There are many practices available to bridge the everpresent space between the two worlds that we exist in. Breathing. Love-making. Following our instinct. Tuning in to the messages from the earth and cosmos by really listening. Foraging amongst the trees and grasses. Digging our hands into the soil. Journaling. Tarot.
My entrée into the world of tarot cards happened when I was 15 and received my first deck from a little spiritual shop on a road trip. It was the traditional Aleister Crowley one that came with a handbook. I wrapped it in a silk cloth and treasured it for years to come.
Tarot acts as a mirror. It offers us an insight into how our subconscious is evaluating and seeing the world in this present moment. Our interpretation of what the cards mean to us allows us to cross the bridge over to our higher-self. The healing that then occurs is through the clarity, the conversation between your cognitive and ethereal self, and the recognition that there really is more than what we can see on the surface.
There are a lot of rules about tarot that have been used in the past to have it be this secret esoteric thing and to keep people away which was necessary as a protective measure that’s just not necessary now. Anyone can read tarot.
Get to Know the Cards
Once you have a deck (I use this Medicine Woman deck) the first thing to do is to familiarize yourself with the cards. Spend some time looking at each one and establishing a relationship with the cards through your touch, sight and thoughts. A great way to start and the method I come back to on most days is to do a daily card pull where you shuffle the deck and let one fall out or pull one card from the deck and just think about the meaning of the card. If you do it in the morning, you can keep it in mind as you go through your day. That’s a nice way to get to know the cards on a deeper level.
Keep an Open Mind and Trust Your Intuition.
Intuiting is a big part of a tarot reading; that’s what makes it so special. That’s where energy comes in, being able to sense what you are feeling, thinking, or going through at a deeper level. There’s this sort of added mystical energy to it, some sort of mystical connection.
Get to Know the Basic Spread
For beginner readers, it’s best to start with basic spread: a three-card pull. This is where three cards are drawn from the deck to represent the past, present, and future or mind, body, and spirit. I sometimes adjust the meaning of the 3 cards to suit my question more specifically.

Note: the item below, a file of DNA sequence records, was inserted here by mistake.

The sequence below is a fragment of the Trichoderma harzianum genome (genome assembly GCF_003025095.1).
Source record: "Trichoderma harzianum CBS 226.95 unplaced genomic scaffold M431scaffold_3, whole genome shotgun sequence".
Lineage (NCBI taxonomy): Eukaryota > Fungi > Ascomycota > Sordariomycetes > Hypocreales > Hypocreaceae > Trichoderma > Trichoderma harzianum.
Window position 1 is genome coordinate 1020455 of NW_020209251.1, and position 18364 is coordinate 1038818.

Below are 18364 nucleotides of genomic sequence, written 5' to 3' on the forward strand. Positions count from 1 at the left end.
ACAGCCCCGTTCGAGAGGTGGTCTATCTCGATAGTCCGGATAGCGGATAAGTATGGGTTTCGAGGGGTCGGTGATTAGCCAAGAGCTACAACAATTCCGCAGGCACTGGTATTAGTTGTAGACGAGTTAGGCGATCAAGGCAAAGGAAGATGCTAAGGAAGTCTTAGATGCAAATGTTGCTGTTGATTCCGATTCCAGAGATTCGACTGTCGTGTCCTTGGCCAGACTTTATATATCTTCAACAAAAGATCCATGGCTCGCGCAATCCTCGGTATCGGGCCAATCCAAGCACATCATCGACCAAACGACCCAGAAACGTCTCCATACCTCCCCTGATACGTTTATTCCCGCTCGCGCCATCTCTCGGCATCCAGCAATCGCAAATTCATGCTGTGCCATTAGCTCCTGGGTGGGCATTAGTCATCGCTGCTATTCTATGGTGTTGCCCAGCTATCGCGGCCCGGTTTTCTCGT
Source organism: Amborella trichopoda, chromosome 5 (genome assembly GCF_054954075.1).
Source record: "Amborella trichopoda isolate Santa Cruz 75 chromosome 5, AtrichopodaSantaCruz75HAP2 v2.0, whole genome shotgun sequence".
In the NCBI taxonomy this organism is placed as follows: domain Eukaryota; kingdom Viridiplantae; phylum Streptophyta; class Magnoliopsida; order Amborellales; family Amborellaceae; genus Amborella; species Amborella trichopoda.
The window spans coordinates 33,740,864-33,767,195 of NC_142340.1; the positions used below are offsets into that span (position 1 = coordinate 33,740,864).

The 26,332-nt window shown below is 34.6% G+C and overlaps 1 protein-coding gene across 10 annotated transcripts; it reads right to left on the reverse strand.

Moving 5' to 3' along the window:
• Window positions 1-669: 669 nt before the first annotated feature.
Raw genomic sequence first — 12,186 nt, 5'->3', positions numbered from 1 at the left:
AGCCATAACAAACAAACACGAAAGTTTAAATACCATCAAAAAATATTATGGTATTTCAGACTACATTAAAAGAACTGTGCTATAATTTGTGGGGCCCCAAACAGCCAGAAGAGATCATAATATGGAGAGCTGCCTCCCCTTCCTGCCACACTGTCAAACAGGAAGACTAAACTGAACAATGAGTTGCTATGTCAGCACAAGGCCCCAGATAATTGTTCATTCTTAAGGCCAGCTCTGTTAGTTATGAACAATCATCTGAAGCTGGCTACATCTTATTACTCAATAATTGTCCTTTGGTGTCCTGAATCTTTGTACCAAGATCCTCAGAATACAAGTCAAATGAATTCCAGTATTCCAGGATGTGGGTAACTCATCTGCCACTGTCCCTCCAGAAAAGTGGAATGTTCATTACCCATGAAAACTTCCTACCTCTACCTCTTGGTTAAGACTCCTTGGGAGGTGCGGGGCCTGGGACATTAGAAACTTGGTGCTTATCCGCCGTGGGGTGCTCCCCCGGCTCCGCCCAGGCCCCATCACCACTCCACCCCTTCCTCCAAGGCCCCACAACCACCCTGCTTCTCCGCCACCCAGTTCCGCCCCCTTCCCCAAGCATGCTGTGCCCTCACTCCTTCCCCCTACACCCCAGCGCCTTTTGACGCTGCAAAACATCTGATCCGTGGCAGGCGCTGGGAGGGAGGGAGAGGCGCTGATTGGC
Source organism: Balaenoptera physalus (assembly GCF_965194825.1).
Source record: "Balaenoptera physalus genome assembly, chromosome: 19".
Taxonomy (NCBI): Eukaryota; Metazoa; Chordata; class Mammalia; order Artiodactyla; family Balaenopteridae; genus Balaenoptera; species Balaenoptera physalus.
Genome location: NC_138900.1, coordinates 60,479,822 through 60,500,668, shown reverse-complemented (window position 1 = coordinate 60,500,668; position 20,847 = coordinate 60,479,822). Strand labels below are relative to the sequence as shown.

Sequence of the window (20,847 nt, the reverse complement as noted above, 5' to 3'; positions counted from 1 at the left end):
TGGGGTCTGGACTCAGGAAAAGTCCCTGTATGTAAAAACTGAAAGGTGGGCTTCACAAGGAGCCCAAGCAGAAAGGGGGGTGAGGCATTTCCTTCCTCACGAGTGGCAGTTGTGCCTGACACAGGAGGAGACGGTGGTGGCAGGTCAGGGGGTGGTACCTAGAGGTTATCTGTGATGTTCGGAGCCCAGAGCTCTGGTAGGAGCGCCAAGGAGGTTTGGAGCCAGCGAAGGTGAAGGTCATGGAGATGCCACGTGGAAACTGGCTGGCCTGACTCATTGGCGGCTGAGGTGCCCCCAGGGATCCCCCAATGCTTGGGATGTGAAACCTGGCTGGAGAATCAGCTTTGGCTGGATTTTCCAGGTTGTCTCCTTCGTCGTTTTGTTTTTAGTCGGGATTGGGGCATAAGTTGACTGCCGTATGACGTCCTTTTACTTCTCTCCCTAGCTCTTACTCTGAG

Create a vibe.
Reading tarot is a small ritual that can be honoured with a few additional methods. If I’m just pulling a single card on my way out there door, I take a moment to centre myself, become really still and breathe until my nervous system is calm before I pull. If I’m taking my time for a deeper dive into the cards I might meditate first, light some candles and incense and play my ‘within’ playlist in the background.
For more tarot-related posts, try these:
The Love List.
We are observing a quantum leap in our evolutionary development, a change that is accompanied by a shift in world view. The nature of our world view seeks to answer two fundamental questions “Who are we?” and “What is the purpose of the life we are here to live?”
Our answers dictate our lives and define our societies. Within that shift is a sense of turmoil. Nothing is as it once was. Life is uncertain. The veil has been lifted. We are not sure what we are meant to “do”, how we are meant to move forward from here.
As we embody the changes the most important day-to-day shifts occur out of how we spend our time. Seeing that many of us have been on autopilot for so long navigating our lives based on the recipe for success developed by generations before us never before being given the luxury of space and time to decide how we want life to unfurl for ourselves this time may feel like a shock. A collision of foundations falling apart with nothing but the unknown ahead.
I wanted to, for a long time, create a way to navigate this sort of test in our timeline with a process that has allowed me to anchor myself into something deeper having spent most of my life in the dark abyss of uncertainty. I am at home here. And I hope you can be too.
Behold: Your graceful daily routine. An 8-part video course, as a gift from me to you. Click here to join.
Plus get access to tools & resources to start redefining your life including PDF and audio guides for: